Queen Elizabeth just made her first Instagram post and it has a secret nod to a feminist hero.
Women in STEM apparently have the support of Queen Elizabeth.
The Queen posted her first post on the Royal Family Instagram. The 92-year-old monarch paid a visit to the Science Museum in Kensington to announce an exhibit called “Top Secret: from Ciphers to Cyber Security.”
The Queen posted two photos of a letter to Prince Albert from Charles Babbage with a caption. "Today, as I visit the ScienceMuseum I was interested to discover a letter from the Royal Archives, written in 1843 to my great-great-grandfather Prince Albert,"theQueen wrote in her post.
"Charles Babbage, credited as the world’s first computer pioneer, designed the 'Difference Engine,' of which Prince Albert had the opportunity to see a prototype in July 1843.
The Queen snuck in a nod to Ada Lovelace, who is also sometimes known as the first computer programmer.
"In the letter, Babbage told Queen Victoria and Prince Albert about his invention the ‘Analytical Engine’ upon which the first computer programmes were created by Ada Lovelace, a daughter of Lord Byron.
"Today, I had the pleasure of learning about children’s computer coding initiatives and it seems fitting to me that I publish this Instagram post, at the Science Museum which has long championed technology, innovation and inspired the next generation of inventors.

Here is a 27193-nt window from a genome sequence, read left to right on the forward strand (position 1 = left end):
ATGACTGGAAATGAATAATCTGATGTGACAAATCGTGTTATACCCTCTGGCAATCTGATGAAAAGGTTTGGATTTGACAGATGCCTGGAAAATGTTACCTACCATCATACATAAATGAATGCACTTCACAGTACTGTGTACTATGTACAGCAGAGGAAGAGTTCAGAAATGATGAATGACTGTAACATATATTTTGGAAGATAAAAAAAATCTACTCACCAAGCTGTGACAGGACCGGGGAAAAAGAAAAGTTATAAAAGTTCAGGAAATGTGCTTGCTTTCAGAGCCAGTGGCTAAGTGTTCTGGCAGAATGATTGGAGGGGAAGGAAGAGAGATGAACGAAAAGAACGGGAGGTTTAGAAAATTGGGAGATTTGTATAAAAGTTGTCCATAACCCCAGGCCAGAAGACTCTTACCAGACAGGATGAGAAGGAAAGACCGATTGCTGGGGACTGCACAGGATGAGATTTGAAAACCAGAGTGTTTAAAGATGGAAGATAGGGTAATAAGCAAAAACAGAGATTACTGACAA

She signed it,"Elizabeth R."
The Queen’s post comes on the heels of the Royal Family’s issue of socialmedia guidelines, asking people to behave with "courtesy, kindness and respect for all other members of our social media communities” when posting on Royal social media accounts.
Lovelace was nearly forgotten by history. Lovelace was taught math and science at a time when women weren’t educated in those subject. She met Babbage at 17, and he quickly became her mentor. Lovelace translated an article on Babbage’s analytical engine, adding her own notes, where she theorized how the device could handle numbers and letters as well as repeat a series of instructions. Lovelace’s work was forgotten until it was rediscovered in the 1950s. In the 1980s, the U.S. Department ofDefense named “Ada,” a new computer language after Lovelace.
While it might seem like a small gesture, the Queen’s support of children pursuing an interest in STEM is huge. Currently, women make up only 12-25% of the STEMworkforce. The gap begins as early as kindergarten. It’s important to encourage girls to follow their interests at a young age, so by the time they become women, they can contribute to advancements in the field, much like Ada Lovelace did before them.